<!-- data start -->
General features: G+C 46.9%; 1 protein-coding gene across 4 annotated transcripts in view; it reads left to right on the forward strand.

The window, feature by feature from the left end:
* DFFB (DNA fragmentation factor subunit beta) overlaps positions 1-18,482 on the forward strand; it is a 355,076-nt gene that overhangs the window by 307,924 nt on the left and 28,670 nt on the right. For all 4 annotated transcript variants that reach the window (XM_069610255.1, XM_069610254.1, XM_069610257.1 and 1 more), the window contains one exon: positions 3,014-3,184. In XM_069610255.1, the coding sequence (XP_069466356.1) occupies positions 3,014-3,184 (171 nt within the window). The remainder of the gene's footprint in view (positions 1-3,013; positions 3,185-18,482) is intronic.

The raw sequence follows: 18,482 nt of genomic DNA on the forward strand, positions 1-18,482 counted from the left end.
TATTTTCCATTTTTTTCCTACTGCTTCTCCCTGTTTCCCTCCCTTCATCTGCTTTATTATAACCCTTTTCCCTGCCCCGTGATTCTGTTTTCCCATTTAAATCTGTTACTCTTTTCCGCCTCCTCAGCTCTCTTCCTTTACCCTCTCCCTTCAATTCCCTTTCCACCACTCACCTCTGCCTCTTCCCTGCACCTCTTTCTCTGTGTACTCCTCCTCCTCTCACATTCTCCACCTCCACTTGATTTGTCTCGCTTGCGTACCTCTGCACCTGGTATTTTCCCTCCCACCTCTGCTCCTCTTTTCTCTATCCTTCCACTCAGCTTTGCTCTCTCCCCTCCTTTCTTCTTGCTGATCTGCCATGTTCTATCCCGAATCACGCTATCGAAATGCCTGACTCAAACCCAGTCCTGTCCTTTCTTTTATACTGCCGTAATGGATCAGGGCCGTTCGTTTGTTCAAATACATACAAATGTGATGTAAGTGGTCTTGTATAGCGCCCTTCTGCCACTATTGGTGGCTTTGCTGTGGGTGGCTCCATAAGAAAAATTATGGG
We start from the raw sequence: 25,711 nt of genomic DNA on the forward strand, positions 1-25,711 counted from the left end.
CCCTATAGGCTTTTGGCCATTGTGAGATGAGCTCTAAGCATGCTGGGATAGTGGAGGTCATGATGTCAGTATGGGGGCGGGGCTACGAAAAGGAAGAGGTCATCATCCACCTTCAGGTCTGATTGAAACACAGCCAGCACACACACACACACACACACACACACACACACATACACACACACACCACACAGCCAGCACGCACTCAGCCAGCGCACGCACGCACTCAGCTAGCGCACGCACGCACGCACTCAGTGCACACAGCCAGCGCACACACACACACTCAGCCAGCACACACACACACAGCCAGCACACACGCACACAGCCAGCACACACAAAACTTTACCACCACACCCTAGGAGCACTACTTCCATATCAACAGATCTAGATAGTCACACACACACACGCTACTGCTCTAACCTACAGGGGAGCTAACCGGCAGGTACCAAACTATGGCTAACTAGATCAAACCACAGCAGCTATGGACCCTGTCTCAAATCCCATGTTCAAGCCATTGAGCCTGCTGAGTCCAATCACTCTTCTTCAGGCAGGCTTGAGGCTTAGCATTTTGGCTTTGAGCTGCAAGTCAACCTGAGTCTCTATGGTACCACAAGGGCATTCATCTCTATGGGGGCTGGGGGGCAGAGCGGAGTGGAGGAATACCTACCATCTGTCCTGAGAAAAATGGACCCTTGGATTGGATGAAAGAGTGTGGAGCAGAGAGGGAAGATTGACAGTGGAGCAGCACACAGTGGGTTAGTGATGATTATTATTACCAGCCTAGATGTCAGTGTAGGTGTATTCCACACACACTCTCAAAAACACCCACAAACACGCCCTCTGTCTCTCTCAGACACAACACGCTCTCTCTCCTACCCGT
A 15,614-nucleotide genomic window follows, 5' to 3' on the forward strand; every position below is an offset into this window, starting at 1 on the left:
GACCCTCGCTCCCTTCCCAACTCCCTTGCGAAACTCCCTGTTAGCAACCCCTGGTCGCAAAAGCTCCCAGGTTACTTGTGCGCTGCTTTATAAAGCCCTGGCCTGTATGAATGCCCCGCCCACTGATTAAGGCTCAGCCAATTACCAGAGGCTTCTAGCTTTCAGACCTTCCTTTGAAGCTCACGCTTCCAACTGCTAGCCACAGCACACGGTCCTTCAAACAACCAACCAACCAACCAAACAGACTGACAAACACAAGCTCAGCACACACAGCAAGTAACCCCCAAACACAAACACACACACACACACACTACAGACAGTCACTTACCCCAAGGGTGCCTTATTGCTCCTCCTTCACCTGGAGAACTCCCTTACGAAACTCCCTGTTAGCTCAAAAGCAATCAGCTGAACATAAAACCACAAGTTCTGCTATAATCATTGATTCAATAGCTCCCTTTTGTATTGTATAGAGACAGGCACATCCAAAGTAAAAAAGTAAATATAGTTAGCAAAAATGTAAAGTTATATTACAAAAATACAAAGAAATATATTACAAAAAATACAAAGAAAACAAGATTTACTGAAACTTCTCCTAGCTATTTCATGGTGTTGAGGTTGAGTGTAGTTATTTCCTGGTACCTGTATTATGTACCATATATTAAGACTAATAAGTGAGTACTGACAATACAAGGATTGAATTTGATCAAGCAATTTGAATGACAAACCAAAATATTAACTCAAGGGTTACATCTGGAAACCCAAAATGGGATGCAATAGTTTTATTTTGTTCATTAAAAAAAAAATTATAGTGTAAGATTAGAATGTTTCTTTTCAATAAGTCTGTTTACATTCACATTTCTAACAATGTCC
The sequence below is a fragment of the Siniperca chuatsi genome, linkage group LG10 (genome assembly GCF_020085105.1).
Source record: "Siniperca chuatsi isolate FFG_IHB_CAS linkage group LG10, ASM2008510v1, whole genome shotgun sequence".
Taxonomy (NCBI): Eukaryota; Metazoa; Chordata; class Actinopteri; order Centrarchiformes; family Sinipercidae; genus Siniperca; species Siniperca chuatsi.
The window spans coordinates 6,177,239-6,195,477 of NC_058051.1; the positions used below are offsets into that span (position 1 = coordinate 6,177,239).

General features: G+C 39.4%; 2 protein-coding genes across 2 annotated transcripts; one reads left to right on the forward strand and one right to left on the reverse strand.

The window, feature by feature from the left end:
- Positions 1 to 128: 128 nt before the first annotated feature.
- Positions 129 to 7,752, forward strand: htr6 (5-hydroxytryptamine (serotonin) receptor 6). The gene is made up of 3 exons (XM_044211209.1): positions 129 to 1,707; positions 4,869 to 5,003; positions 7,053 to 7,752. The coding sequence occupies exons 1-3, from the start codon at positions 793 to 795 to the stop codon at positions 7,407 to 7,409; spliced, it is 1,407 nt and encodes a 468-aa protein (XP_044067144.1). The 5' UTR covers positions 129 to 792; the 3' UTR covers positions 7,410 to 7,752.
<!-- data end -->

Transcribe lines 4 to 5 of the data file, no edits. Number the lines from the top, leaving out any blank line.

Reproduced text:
The raw sequence follows: 18,482 nt of genomic DNA on the forward strand, positions 1-18,482 counted from the left end.
TATTTTCCATTTTTTTCCTACTGCTTCTCCCTGTTTCCCTCCCTTCATCTGCTTTATTATAACCCTTTTCCCTGCCCCGTGATTCTGTTTTCCCATTTAAATCTGTTACTCTTTTCCGCCTCCTCAGCTCTCTTCCTTTACCCTCTCCCTTCAATTCCCTTTCCACCACTCACCTCTGCCTCTTCCCTGCACCTCTTTCTCTGTGTACTCCTCCTCCTCTCACATTCTCCACCTCCACTTGATTTGTCTCGCTTGCGTACCTCTGCACCTGGTATTTTCCCTCCCACCTCTGCTCCTCTTTTCTCTATCCTTCCACTCAGCTTTGCTCTCTCCCCTCCTTTCTTCTTGCTGATCTGCCATGTTCTATCCCGAATCACGCTATCGAAATGCCTGACTCAAACCCAGTCCTGTCCTTTCTTTTATACTGCCGTAATGGATCAGGGCCGTTCGTTTGTTCAAATACATACAAATGTGATGTAAGTGGTCTTGTATAGCGCCCTTCTGCCACTATTGGTGGCTTTGCTGTGGGTGGCTCCATAAGAAAAATTATGGG